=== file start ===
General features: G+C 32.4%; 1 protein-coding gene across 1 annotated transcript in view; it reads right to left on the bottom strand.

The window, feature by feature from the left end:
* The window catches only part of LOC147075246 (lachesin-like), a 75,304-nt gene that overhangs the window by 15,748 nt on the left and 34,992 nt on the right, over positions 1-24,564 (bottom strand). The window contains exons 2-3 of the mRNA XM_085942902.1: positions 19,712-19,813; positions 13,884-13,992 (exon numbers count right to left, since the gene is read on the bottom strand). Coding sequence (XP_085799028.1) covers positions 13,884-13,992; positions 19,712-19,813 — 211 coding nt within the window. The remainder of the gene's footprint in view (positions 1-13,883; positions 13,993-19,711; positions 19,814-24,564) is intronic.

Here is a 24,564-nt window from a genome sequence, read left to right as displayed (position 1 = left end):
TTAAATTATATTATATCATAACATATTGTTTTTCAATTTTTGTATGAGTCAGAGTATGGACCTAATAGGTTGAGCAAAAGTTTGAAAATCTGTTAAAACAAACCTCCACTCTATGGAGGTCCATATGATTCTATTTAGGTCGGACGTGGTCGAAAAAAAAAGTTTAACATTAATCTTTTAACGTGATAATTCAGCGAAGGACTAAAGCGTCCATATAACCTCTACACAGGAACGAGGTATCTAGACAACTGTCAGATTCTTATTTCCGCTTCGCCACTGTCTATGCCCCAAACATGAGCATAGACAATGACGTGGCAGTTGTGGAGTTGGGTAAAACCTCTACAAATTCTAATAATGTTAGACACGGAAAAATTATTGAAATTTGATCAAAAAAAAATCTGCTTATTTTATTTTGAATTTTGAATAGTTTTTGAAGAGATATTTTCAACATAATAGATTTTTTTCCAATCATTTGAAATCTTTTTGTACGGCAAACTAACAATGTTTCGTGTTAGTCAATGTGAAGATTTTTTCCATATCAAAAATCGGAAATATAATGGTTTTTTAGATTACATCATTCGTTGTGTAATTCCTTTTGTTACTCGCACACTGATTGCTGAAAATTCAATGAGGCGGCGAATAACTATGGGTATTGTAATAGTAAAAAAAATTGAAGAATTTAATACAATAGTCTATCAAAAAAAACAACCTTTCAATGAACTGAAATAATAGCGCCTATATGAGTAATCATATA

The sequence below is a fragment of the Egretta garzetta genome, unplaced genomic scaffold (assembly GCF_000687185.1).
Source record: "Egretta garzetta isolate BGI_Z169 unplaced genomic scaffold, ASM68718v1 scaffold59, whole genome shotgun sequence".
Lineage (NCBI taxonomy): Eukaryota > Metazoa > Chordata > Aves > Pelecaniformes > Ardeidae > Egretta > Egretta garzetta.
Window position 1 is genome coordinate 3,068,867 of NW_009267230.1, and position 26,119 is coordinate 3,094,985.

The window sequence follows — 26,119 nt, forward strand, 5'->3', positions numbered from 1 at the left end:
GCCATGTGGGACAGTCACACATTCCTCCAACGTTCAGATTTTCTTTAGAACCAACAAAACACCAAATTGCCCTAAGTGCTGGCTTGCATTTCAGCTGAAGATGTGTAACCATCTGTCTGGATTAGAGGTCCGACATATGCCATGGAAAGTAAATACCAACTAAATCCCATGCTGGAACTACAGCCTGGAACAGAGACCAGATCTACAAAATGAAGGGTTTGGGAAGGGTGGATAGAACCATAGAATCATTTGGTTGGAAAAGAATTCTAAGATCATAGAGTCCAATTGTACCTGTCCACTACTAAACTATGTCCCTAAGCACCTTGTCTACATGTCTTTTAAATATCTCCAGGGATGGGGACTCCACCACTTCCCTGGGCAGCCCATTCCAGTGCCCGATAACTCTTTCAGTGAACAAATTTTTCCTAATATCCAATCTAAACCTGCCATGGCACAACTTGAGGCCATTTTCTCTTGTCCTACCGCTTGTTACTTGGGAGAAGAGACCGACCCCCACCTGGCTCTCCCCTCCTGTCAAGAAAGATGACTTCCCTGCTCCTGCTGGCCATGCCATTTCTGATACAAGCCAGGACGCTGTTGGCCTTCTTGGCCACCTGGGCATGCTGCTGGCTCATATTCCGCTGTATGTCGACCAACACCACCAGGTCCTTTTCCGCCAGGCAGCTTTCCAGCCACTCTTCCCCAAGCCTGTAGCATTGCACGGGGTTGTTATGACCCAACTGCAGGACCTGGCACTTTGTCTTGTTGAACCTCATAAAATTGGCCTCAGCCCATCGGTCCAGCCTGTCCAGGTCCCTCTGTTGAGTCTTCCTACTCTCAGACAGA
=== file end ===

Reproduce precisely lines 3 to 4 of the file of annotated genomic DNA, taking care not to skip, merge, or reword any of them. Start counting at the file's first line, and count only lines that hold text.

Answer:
* The window catches only part of LOC147075246 (lachesin-like), a 75,304-nt gene that overhangs the window by 15,748 nt on the left and 34,992 nt on the right, over positions 1-24,564 (bottom strand). The window contains exons 2-3 of the mRNA XM_085942902.1: positions 19,712-19,813; positions 13,884-13,992 (exon numbers count right to left, since the gene is read on the bottom strand). Coding sequence (XP_085799028.1) covers positions 13,884-13,992; positions 19,712-19,813 — 211 coding nt within the window. The remainder of the gene's footprint in view (positions 1-13,883; positions 13,993-19,711; positions 19,814-24,564) is intronic.

Here is a 24,564-nt window from a genome sequence, read left to right as displayed (position 1 = left end):